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What the CBO Report Really Says about Energy Subsidies

J. Mijin Cha

The thing about data is that if you pick and choose, it can say exactly what you want it to. The Heritage Foundation did just that when they took a recently released CBO report and claimed that the tax code no longer favors fossil fuels.

The CBO report looked at energy-related tax preference since 1977 and, as seen below, fossil fuels received the lion’s share of tax preferences for over 30 years from 1977-2008. Starting from 2008, renewables did receive more tax preference than fossil fuels. But, that’s not the whole story.

The first big bump in renewable energy support came in 2008 with the Emergency Economic Stabilization Act of 2008, otherwise known as the first bailout for the financial system. In addition to bailing out Wall Street, energy efficiency and renewable energy production tax credits were extended. ARRA then further expanded the tax preferences for energy efficiency, renewable energy, and alternative vehicles as a way to stimulate the economy and ramp up investment in alternative energy sources.

So, from 2008-2011, renewable energy and energy efficiency did receive the majority of federal energy tax credits and incentives because it was seen as a way provide much needed economic stimulus.

However, and this is the part where looking at the rest of the data is helpful, four big renewable energy provisions expired at the end of December 2011. Together, those provisions make up 60 percent of the energy-related tax credits, or a little over $12 billion. The ethanol credit alone was accounted for about half of the amount. And, as we’ve mentioned before, these tax credits must be renewed every year instead of being permanent.

The CBO report points out that only four of the major tax preferences are permanent -- three of which are for fossil fuels and the remaining one is for nuclear energy. So, the only remaining tax credits and preferences are for fossil fuels and nuclear energy. This is part of the reason why advocates claim that the tax code favors fossil fuels -- their tax breaks are permanent and don’t just expire if Congress doesn’t take action. As a result, there is far more market stability and predictability.

And, despite the heavy bias towards fossil fuels, renewable energy investments are paying off. The green economy was one of the few areas that not only weathered the recession, but actually grew. There are over 2.7 million people employed in the green economy and because of investment and support, renewable energy production surpassed nuclear energy production for the first time in 2011. Fossil fuel production is dominant partly because it has received over 30 years of tax preferences. To now claim that everything is equal because renewables have received support for three years is not only intellectually dishonest, it doesn't make sense. Increasing investment and support will only further grow renewable energy production capacity.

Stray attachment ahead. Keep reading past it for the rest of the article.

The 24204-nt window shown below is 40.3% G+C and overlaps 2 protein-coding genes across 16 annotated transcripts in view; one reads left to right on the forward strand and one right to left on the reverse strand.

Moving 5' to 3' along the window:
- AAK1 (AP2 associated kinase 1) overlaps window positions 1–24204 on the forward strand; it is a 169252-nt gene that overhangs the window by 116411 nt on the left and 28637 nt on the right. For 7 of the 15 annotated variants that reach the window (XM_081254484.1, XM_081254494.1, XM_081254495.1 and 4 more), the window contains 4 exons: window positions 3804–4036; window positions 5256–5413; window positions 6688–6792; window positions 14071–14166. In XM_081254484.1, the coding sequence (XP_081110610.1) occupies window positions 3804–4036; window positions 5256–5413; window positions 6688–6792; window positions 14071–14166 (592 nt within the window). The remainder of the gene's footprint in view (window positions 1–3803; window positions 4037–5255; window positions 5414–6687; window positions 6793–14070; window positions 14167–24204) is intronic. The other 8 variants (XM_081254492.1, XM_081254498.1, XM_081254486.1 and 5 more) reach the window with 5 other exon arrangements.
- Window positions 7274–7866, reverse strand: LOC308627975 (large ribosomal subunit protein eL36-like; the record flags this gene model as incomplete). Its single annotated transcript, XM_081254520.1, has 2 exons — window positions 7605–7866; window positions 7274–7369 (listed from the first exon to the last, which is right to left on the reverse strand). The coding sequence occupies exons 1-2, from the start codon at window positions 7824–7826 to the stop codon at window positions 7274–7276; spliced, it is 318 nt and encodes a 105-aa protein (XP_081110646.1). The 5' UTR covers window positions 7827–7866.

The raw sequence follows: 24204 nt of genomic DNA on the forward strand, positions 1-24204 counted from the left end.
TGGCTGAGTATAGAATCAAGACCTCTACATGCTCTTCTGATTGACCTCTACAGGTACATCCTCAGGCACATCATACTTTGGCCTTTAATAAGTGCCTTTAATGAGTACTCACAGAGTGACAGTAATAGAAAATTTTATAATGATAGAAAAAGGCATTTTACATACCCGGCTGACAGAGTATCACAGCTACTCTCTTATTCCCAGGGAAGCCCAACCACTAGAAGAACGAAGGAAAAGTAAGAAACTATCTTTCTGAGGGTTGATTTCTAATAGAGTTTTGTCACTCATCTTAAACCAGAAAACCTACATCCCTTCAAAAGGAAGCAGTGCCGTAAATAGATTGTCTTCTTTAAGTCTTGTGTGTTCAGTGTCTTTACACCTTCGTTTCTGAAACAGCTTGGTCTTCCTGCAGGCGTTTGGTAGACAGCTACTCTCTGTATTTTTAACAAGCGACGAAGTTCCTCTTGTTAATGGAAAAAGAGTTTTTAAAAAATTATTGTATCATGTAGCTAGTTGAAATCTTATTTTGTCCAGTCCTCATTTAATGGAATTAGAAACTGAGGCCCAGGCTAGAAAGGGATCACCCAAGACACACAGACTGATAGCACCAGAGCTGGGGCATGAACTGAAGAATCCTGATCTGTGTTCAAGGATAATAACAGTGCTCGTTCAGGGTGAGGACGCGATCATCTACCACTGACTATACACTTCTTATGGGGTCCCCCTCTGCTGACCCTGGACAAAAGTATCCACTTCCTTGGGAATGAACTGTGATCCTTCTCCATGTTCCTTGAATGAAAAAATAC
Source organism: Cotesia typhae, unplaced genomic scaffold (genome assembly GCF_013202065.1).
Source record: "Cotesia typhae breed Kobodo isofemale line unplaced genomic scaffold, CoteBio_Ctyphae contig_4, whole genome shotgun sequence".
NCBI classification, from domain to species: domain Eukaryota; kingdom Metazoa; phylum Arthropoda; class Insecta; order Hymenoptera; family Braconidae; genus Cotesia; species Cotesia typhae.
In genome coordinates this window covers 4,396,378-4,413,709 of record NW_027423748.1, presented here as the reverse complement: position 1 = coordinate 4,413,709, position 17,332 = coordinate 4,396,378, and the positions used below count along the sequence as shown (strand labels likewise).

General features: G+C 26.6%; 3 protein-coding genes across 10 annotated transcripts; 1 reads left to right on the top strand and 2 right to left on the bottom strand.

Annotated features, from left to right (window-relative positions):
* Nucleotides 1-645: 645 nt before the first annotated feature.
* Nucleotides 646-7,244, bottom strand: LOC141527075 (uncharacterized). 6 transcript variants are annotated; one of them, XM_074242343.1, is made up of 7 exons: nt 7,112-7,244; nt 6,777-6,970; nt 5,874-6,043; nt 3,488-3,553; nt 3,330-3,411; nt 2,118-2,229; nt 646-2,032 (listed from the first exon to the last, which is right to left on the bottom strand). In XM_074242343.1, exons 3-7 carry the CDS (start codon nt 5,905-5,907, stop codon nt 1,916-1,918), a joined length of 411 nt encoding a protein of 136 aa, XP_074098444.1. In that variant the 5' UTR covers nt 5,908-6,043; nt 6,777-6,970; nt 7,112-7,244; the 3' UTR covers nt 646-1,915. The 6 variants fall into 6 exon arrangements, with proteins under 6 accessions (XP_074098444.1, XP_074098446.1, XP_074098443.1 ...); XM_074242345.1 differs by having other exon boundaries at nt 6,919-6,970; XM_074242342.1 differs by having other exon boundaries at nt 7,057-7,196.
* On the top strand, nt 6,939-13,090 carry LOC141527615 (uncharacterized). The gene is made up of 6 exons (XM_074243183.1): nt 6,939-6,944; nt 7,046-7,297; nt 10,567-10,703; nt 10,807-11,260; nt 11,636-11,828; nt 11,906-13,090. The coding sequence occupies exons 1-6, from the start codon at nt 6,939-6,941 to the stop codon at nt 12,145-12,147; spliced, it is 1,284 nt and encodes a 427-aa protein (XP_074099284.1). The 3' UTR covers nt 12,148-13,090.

President Obama recently released a proposal to increase tax credits for alternative fuel vehicles from $7,500 to $10,000. These types of tax credits are helpful to offset the initial higher cost and increase demand, which in turn will help to eventually lower the price tag. New technology and products are going to be more expensive when they first launch. It doesn’t mean they are bad or a wasteful. It is just the cycle of innovation. Think about where computers have come from when they were first introduced until now. Plus, U.S. electric cars are making great strides and the Chevy Volt was just named "European Car of the Year."

Tax credits, though, should only be part of the solution. As the CBO report points out, they are not necessarily the most efficient way to reduce environmental and external costs of energy. In fact, the CBO recommends a tax levy on energy sources that reflects the amount of costs associated with their production and use as a more efficient way forward. The CBO report also recommends government investment in research and development because private firms cannot capture the “spillover benefits” for society as a whole that result from it.

In other words, knowledge that is generated through research and development can have benefits for society, but not necessarily for a specific firm, therefore government funding is more appropriate. In fact, the CBO report explicitly makes the case for government intervention because there is no private market incentive to take into account environmental damage or other external costs that come from energy production and consumption.

What I really don’t get is this: conservatives take a strange amount of glee is denouncing green energy but a successful renewable energy sector will only benefit our economy through good jobs and helping wean us off of foreign oil. And regardless of politics, the fact remains that fossil fuels are finite and will eventually run out. What will we do then? To deal with that reality, technology must be developed and commercialized before we run out of energy. What’s not to get?